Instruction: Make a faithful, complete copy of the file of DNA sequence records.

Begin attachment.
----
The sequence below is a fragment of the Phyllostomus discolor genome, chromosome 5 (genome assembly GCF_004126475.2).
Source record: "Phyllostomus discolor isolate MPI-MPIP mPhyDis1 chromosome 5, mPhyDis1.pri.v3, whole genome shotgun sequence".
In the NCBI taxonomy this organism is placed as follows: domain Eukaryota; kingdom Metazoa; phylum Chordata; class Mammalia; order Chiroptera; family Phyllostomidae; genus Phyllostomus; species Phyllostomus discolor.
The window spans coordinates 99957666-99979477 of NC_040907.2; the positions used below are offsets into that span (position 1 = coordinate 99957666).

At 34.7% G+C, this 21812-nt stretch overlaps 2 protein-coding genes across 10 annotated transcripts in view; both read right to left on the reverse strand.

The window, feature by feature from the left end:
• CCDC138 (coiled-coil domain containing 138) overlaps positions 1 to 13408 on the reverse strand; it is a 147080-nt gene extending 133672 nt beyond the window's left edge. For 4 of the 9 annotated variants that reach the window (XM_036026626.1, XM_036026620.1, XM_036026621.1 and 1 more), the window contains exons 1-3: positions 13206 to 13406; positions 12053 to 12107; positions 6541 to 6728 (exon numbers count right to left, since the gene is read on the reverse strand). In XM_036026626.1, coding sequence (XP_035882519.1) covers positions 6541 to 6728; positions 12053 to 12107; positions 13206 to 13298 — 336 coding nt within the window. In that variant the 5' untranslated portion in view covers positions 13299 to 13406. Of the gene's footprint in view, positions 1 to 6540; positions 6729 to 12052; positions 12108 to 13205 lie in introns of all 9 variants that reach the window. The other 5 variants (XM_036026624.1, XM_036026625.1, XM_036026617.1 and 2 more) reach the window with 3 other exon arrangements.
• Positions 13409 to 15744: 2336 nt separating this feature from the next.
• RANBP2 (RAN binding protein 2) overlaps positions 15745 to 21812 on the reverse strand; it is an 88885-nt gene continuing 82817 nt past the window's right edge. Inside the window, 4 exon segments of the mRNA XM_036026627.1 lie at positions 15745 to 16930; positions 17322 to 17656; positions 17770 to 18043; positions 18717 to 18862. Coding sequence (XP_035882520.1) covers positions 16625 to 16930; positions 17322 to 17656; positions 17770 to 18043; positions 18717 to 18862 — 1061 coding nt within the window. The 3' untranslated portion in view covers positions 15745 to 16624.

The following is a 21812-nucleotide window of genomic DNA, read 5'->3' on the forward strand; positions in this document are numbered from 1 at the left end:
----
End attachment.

The sequence below is a fragment of the Phyllostomus discolor genome, chromosome 5 (genome assembly GCF_004126475.2).
Source record: "Phyllostomus discolor isolate MPI-MPIP mPhyDis1 chromosome 5, mPhyDis1.pri.v3, whole genome shotgun sequence".
In the NCBI taxonomy this organism is placed as follows: domain Eukaryota; kingdom Metazoa; phylum Chordata; class Mammalia; order Chiroptera; family Phyllostomidae; genus Phyllostomus; species Phyllostomus discolor.
The window spans coordinates 99957666-99979477 of NC_040907.2; the positions used below are offsets into that span (position 1 = coordinate 99957666).

At 34.7% G+C, this 21812-nt stretch overlaps 2 protein-coding genes across 10 annotated transcripts in view; both read right to left on the reverse strand.

The window, feature by feature from the left end:
• CCDC138 (coiled-coil domain containing 138) overlaps positions 1 to 13408 on the reverse strand; it is a 147080-nt gene extending 133672 nt beyond the window's left edge. For 4 of the 9 annotated variants that reach the window (XM_036026626.1, XM_036026620.1, XM_036026621.1 and 1 more), the window contains exons 1-3: positions 13206 to 13406; positions 12053 to 12107; positions 6541 to 6728 (exon numbers count right to left, since the gene is read on the reverse strand). In XM_036026626.1, coding sequence (XP_035882519.1) covers positions 6541 to 6728; positions 12053 to 12107; positions 13206 to 13298 — 336 coding nt within the window. In that variant the 5' untranslated portion in view covers positions 13299 to 13406. Of the gene's footprint in view, positions 1 to 6540; positions 6729 to 12052; positions 12108 to 13205 lie in introns of all 9 variants that reach the window. The other 5 variants (XM_036026624.1, XM_036026625.1, XM_036026617.1 and 2 more) reach the window with 3 other exon arrangements.
• Positions 13409 to 15744: 2336 nt separating this feature from the next.
• RANBP2 (RAN binding protein 2) overlaps positions 15745 to 21812 on the reverse strand; it is an 88885-nt gene continuing 82817 nt past the window's right edge. Inside the window, 4 exon segments of the mRNA XM_036026627.1 lie at positions 15745 to 16930; positions 17322 to 17656; positions 17770 to 18043; positions 18717 to 18862. Coding sequence (XP_035882520.1) covers positions 16625 to 16930; positions 17322 to 17656; positions 17770 to 18043; positions 18717 to 18862 — 1061 coding nt within the window. The 3' untranslated portion in view covers positions 15745 to 16624.

The following is a 21812-nucleotide window of genomic DNA, read 5'->3' on the forward strand; positions in this document are numbered from 1 at the left end: